Passing the budget comes just in time for tax levy deadlines: next week in Nassau and early next month for Suffolk.

In East Islip, where cuts include eight teaching positions, co-curricular activities and clubs, and reduced music and arts programs, East Islip Superintendent Wendell Chu said they're anxious to see what happens to $607 million in new federal funds expected to save thousands of teaching jobs. The U.S. Senate is expected to pass the measure this week, and the House will take it up Tuesday.

In Farmingdale, Superintendent John Lorentz said there's still uncertainty until he sees exact numbers, district-by-district.

"It's the middle of August, classrooms are supposed to be set. We're not confident we can maintain the same level of teachers and support staff," he said. "We've delayed some hiring, which is delaying the schedules."


The budget hits environmental and related programs hard, with staff and program cuts that result in $195 million gap-closing measures for the agencies. One of the biggest hits was a $78 million cut in the state's Environmental Protection Fund.

Adrienne Esposito, executive director of Citizens Campaign for the Environment, a Farmingdale advocacy group, called the cuts "extensive and unprecedented" and said they will result in more "polluted bays, closed beaches, reduced recycling, more development and threatened drinking water."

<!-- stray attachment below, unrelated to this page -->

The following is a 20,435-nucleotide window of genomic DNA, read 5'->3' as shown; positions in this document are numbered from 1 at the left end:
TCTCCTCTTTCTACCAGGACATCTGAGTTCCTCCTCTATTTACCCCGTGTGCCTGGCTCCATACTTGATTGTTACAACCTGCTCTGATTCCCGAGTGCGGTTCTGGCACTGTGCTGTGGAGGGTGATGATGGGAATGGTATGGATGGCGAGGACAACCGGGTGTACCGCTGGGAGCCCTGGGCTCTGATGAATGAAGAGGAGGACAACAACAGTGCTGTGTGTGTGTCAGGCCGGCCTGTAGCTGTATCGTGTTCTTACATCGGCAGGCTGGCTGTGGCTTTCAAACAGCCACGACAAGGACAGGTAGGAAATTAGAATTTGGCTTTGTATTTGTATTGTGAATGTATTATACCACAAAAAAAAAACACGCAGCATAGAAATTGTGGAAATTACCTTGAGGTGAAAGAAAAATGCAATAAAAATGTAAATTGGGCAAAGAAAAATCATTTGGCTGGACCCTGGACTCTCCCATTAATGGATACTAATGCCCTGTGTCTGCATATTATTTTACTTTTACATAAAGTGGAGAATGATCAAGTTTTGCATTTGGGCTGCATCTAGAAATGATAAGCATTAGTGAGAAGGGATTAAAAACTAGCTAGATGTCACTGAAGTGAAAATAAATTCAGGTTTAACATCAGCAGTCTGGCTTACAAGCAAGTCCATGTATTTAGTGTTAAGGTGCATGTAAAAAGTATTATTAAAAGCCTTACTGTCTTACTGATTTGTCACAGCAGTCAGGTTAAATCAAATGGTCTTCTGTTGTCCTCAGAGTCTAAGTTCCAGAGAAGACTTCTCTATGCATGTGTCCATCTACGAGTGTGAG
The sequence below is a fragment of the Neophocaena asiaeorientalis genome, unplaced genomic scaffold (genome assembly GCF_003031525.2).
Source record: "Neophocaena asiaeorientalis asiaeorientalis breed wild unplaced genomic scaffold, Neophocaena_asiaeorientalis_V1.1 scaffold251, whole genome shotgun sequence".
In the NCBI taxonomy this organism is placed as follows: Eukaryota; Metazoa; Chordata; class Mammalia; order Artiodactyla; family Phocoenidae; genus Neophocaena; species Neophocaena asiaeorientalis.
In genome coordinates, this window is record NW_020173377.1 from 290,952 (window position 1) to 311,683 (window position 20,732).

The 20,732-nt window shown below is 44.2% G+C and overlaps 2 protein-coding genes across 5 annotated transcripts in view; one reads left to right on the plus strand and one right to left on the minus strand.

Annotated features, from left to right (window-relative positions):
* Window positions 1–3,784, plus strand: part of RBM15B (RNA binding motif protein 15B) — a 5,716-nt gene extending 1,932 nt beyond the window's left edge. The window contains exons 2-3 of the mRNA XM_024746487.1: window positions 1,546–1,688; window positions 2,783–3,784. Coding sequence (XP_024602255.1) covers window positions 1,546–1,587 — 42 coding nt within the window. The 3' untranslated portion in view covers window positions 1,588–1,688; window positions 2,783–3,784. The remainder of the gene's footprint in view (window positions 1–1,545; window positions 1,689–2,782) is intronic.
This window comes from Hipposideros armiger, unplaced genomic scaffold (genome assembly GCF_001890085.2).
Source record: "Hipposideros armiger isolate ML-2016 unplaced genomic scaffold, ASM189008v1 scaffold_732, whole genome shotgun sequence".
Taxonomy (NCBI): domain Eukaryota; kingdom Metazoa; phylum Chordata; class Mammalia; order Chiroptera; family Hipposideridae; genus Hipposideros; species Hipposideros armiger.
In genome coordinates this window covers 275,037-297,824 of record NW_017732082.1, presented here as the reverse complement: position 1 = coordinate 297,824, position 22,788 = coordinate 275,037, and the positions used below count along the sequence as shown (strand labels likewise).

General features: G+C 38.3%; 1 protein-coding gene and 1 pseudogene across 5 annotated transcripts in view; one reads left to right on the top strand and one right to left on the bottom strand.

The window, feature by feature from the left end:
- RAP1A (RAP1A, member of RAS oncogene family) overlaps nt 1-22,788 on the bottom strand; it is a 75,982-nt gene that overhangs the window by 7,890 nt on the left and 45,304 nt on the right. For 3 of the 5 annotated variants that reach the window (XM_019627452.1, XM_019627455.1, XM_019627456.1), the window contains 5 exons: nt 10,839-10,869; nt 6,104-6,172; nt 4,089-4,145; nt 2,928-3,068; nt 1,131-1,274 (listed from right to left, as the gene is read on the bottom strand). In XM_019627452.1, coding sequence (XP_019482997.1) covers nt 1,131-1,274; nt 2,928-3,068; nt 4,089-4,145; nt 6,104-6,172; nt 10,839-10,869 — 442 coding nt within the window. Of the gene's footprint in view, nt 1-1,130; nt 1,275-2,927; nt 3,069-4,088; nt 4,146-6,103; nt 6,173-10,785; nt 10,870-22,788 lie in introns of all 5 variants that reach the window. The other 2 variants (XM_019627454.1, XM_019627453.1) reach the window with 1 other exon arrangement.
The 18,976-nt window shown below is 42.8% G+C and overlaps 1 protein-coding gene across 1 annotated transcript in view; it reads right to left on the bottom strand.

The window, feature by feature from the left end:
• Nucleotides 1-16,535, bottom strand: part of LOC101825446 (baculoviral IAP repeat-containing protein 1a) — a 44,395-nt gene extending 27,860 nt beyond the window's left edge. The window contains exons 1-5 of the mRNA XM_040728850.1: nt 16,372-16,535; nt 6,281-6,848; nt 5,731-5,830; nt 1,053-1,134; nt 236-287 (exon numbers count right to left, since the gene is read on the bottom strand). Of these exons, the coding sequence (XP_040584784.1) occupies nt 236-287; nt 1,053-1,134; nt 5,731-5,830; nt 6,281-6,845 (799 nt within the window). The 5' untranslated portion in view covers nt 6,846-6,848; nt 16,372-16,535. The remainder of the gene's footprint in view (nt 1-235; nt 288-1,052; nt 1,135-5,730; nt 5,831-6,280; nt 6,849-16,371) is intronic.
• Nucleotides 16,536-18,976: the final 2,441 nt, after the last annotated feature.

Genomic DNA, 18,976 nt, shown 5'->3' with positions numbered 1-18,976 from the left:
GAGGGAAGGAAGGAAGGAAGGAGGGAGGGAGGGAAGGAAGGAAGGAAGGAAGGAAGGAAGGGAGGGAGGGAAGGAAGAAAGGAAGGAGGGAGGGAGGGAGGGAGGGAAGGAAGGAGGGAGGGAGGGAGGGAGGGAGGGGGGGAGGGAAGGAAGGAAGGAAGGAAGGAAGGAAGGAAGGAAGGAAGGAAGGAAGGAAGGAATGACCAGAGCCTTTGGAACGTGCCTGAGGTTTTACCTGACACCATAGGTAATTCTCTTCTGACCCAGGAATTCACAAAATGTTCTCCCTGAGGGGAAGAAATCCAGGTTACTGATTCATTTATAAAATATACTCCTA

She estimated that, on Long Island, the EPF cuts will amount to $31 million.

Allison Jenkins, fiscal policy program director for Environmental Advocates of New York, said the $78 million cut in the EPF will reduce funding for programs already in the pipeline, including land conservation, waterfront revitalization and municipal park projects.


The $18.8 million loss in state revenue in next year's budget for Long Island's 23 hospitals will mean cuts in programs and the number of health-care workers, said Kevin Dahill, chief executive of the Nassau-Suffolk Hospital Council.

"There's no question in my mind," he said. "You can't keep cutting revenue and not expect they are going to have to scale back."

The budget approved Tuesday held few surprises for hospitals, mostly because they learned their fate back in June when Gov. David A. Paterson passed emergency legislation that targeted health care - a maneuver to get part of the stalled budget passed.

But Dahill said hospitals remain concerned that Congress will not extend additional Medicaid dollars to the states. He said that could cost New York's hospitals up to a billion dollars over a year. The U.S. Senate is expected to vote on a bill for a six-month extension this week, and the House is scheduled to vote on the measure Tuesday.